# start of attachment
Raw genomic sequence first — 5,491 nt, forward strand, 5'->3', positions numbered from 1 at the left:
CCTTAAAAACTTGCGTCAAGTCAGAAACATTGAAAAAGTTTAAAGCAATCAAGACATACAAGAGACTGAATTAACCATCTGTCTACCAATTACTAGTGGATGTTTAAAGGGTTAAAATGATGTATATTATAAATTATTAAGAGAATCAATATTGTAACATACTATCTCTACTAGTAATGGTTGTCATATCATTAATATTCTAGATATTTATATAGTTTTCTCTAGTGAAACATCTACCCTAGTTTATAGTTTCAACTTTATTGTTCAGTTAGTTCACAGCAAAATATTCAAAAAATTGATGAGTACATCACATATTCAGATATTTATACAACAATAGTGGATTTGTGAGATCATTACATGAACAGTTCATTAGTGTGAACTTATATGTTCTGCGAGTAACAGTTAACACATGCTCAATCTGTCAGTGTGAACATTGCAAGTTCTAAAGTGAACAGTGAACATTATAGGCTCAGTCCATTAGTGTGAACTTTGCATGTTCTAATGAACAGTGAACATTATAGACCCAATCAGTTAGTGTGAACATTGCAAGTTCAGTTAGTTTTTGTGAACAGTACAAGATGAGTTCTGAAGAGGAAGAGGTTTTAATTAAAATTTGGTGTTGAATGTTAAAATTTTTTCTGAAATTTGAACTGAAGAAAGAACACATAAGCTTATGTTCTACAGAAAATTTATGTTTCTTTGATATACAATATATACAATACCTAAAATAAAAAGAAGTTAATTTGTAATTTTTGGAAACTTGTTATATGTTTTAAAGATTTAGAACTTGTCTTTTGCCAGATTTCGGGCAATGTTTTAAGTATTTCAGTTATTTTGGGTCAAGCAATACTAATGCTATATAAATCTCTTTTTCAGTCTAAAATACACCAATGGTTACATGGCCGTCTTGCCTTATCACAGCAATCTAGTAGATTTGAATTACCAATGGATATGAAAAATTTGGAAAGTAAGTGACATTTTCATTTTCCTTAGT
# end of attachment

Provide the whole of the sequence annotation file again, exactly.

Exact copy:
Raw genomic sequence first — 5,491 nt, forward strand, 5'->3', positions numbered from 1 at the left:
CCTTAAAAACTTGCGTCAAGTCAGAAACATTGAAAAAGTTTAAAGCAATCAAGACATACAAGAGACTGAATTAACCATCTGTCTACCAATTACTAGTGGATGTTTAAAGGGTTAAAATGATGTATATTATAAATTATTAAGAGAATCAATATTGTAACATACTATCTCTACTAGTAATGGTTGTCATATCATTAATATTCTAGATATTTATATAGTTTTCTCTAGTGAAACATCTACCCTAGTTTATAGTTTCAACTTTATTGTTCAGTTAGTTCACAGCAAAATATTCAAAAAATTGATGAGTACATCACATATTCAGATATTTATACAACAATAGTGGATTTGTGAGATCATTACATGAACAGTTCATTAGTGTGAACTTATATGTTCTGCGAGTAACAGTTAACACATGCTCAATCTGTCAGTGTGAACATTGCAAGTTCTAAAGTGAACAGTGAACATTATAGGCTCAGTCCATTAGTGTGAACTTTGCATGTTCTAATGAACAGTGAACATTATAGACCCAATCAGTTAGTGTGAACATTGCAAGTTCAGTTAGTTTTTGTGAACAGTACAAGATGAGTTCTGAAGAGGAAGAGGTTTTAATTAAAATTTGGTGTTGAATGTTAAAATTTTTTCTGAAATTTGAACTGAAGAAAGAACACATAAGCTTATGTTCTACAGAAAATTTATGTTTCTTTGATATACAATATATACAATACCTAAAATAAAAAGAAGTTAATTTGTAATTTTTGGAAACTTGTTATATGTTTTAAAGATTTAGAACTTGTCTTTTGCCAGATTTCGGGCAATGTTTTAAGTATTTCAGTTATTTTGGGTCAAGCAATACTAATGCTATATAAATCTCTTTTTCAGTCTAAAATACACCAATGGTTACATGGCCGTCTTGCCTTATCACAGCAATCTAGTAGATTTGAATTACCAATGGATATGAAAAATTTGGAAAGTAAGTGACATTTTCATTTTCCTTAGT